Children have said they “like history because we learn about things that happened thousands of years ago and it is really interesting” and they “love history because it's very fun to learn about the past and how people lived back then and even what jobs they did.”
History challenges children, 34.2% of children at St Anne's felt like history was not too easy and not too hard - they enjoyed the challenge. 41 children said that history was 5/5 for enjoyment.
In EYFS and KS1 children are grounded in the knowledge of the recent past and local area. In LKS2, they grow their knowledge to include three key invasions of Britain and extend their view of the world to include this country and past cultures. In UKS2, they extend their knowledge to include civilisations which impacted Britain and the World.
Alongside the substantive concepts covered in these topics, children explore disciplinary concepts which repeat throughout to allow them to learn to investigate as a historian would. We believe building knowledge in this way prepares children to deeply engage with other significant periods of history in KS3.
History Knowledge Organisers
|1 of 2 Remembrance Day History KO Cycle 1 Autumn Care KS1.docx
|2 of 2 The Great Fire of London History KO Cycle 1 Autumn Care KS1.docx
|Ancient Greece History KO Cycle 2 Summer Respect UKS2.docx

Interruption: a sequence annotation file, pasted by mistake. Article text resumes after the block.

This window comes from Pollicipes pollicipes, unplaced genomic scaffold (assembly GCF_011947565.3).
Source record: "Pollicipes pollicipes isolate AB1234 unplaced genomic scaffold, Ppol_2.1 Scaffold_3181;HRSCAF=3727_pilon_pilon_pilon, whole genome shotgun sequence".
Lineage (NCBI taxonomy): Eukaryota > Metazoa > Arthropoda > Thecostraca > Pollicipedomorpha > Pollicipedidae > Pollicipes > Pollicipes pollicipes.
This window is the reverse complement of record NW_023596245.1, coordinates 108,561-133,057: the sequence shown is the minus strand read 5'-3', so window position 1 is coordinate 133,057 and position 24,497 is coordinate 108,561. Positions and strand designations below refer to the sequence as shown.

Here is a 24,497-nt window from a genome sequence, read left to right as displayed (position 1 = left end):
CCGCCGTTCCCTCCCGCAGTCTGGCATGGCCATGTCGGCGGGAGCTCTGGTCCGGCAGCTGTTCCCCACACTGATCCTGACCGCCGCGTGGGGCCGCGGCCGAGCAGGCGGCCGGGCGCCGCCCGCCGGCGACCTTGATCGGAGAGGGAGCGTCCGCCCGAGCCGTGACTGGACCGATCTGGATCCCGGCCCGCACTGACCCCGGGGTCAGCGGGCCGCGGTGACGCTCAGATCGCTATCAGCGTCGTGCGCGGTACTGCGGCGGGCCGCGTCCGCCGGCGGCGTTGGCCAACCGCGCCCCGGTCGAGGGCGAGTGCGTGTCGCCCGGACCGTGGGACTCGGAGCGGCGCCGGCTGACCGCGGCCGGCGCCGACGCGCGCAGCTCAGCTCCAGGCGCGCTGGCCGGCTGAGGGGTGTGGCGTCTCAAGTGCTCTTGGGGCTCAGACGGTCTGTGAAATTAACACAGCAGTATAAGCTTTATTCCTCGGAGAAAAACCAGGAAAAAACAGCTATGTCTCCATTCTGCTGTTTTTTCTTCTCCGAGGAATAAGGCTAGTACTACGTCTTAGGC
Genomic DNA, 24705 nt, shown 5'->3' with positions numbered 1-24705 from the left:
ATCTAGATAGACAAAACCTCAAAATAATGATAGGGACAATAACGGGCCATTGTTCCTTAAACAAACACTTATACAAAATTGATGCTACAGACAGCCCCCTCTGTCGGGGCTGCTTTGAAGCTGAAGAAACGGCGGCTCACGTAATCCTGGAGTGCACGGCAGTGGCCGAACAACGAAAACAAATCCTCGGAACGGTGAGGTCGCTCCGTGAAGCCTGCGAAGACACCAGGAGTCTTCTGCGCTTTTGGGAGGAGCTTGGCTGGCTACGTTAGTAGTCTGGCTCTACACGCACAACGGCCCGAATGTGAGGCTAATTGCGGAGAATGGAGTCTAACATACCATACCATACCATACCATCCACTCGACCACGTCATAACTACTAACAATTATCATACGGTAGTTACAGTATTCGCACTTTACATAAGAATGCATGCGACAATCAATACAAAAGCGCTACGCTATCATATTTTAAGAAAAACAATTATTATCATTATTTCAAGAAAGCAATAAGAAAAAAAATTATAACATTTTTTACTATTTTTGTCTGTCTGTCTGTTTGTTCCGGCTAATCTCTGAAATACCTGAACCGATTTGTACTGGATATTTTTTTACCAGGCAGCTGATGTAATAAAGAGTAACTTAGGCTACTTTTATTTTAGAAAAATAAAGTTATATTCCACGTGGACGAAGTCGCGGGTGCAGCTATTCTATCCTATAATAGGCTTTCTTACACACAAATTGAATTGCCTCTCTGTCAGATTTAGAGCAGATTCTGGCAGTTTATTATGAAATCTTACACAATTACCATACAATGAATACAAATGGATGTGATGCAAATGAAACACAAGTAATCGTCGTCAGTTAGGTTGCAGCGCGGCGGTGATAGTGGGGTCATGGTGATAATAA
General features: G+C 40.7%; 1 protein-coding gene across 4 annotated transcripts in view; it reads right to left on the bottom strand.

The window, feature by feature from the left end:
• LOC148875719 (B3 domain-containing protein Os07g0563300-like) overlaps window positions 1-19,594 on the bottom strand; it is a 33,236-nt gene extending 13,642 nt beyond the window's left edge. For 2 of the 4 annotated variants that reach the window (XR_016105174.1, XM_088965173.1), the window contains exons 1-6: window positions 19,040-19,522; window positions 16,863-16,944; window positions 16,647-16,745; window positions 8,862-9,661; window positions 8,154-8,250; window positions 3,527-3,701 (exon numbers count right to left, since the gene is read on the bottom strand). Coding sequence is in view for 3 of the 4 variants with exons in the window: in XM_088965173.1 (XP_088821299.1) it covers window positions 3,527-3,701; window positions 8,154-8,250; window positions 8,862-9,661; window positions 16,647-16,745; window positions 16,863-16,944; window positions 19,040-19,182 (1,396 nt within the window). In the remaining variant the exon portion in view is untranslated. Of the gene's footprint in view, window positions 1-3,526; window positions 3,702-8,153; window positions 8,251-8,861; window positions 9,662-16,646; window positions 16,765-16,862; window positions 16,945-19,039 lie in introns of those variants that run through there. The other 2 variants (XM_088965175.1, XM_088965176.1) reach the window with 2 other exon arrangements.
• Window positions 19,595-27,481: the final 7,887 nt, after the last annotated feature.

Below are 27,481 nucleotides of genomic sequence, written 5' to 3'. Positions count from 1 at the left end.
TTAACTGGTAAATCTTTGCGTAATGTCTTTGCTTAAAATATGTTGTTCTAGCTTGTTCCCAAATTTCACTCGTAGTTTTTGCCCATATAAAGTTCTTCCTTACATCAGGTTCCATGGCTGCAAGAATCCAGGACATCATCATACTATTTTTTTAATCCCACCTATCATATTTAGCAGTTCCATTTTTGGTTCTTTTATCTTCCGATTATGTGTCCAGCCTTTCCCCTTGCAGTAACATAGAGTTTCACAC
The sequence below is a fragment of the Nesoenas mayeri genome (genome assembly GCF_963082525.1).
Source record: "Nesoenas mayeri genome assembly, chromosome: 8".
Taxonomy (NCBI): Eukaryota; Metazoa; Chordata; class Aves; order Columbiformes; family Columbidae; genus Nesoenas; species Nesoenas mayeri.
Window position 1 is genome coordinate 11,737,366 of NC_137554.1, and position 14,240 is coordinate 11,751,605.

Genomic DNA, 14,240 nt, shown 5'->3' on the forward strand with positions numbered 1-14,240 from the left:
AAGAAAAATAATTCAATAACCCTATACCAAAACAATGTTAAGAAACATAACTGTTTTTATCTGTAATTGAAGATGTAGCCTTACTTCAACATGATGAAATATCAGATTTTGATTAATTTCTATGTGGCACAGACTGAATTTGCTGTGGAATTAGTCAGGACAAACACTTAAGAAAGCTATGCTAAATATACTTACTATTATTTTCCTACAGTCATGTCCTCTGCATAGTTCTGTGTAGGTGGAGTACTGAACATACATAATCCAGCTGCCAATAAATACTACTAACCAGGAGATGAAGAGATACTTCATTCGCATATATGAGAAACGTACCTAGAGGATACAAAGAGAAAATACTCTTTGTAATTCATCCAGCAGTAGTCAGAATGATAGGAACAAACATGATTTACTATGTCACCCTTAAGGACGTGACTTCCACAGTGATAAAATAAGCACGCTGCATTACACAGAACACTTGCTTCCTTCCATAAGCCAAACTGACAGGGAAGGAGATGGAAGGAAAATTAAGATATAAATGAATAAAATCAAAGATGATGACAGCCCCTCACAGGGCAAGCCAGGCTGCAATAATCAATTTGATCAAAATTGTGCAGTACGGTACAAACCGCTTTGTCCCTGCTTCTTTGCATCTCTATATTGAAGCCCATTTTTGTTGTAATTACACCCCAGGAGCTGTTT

|Anglo-Saxons History KO Cycle 2 Summer Respect LKS2.docx
|Egypt Ancient Civilisations History KO Cycle 1 Summer Respect LKS2.docx
|Famous People Who Are The Real Heroes History KO Cycle 1 Summer Respect KS1.docx
|How Did Britain Change The World History KO Cycle 1 Spring Inspire UKS2.docx
|Islamic Empire History KO Cycle 2 Spring 2 Inspire UKS2.docx
|Living Memory History KO Cycle 2 Summer Respect KS1.docx
|Local History History KO Cycle 2 Spring 1 Challenge KS1.docx
Year 5 presented their Learning Challenge question 'Is Ancient Greece Really a Myth?' through Homer's Illiad as a play.
Learning about The Great Fire of London with a school trip to Staircase House in Stockport.
History in the making - Celebrating The King's Coronation
LKS2's Viking Trip
LKS2 learning about Romans
KS1 investigate the archives to learn more about our school's past!